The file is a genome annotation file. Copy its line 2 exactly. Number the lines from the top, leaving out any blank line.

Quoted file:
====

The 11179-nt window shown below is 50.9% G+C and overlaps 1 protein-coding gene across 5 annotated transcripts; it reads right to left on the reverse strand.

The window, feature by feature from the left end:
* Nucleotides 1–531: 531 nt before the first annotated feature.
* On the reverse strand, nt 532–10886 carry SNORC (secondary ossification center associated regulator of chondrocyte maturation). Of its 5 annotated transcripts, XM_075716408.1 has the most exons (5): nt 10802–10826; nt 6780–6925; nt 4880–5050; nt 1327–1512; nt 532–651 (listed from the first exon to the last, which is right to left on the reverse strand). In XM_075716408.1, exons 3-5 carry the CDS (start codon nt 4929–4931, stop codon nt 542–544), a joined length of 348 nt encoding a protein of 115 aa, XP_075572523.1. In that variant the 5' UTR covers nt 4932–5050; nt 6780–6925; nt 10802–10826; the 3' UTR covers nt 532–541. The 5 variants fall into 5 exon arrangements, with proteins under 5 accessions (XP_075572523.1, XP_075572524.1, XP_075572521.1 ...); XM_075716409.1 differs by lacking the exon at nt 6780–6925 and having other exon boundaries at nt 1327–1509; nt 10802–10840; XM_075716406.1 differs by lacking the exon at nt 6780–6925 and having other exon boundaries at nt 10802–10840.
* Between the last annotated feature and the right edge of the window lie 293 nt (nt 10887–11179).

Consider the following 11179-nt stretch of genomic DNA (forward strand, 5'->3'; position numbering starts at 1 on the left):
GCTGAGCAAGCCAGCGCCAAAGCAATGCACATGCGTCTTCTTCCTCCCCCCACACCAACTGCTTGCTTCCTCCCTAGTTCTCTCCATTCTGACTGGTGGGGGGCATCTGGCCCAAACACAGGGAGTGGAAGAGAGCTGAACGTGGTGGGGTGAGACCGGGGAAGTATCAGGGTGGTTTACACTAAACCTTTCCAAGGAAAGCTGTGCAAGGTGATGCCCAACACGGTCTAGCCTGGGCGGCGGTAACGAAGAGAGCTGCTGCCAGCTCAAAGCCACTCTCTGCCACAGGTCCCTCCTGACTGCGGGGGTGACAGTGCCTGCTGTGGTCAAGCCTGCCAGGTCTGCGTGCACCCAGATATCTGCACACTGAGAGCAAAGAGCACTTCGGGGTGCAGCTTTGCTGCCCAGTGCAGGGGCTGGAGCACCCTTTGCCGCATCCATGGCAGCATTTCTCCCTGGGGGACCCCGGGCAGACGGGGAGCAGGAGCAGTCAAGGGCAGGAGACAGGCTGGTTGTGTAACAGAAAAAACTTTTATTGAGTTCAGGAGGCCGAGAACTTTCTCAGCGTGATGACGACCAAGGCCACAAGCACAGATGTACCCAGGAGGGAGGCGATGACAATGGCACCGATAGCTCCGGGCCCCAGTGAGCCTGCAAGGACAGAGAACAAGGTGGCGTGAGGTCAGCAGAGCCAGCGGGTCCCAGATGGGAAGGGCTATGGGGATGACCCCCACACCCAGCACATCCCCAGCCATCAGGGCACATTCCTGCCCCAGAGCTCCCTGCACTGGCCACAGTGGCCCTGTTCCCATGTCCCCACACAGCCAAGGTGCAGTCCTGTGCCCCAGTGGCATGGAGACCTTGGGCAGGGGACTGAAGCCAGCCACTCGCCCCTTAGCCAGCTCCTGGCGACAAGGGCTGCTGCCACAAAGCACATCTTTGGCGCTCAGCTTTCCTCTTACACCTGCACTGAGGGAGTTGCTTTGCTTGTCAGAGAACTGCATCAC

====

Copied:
The window, feature by feature from the left end: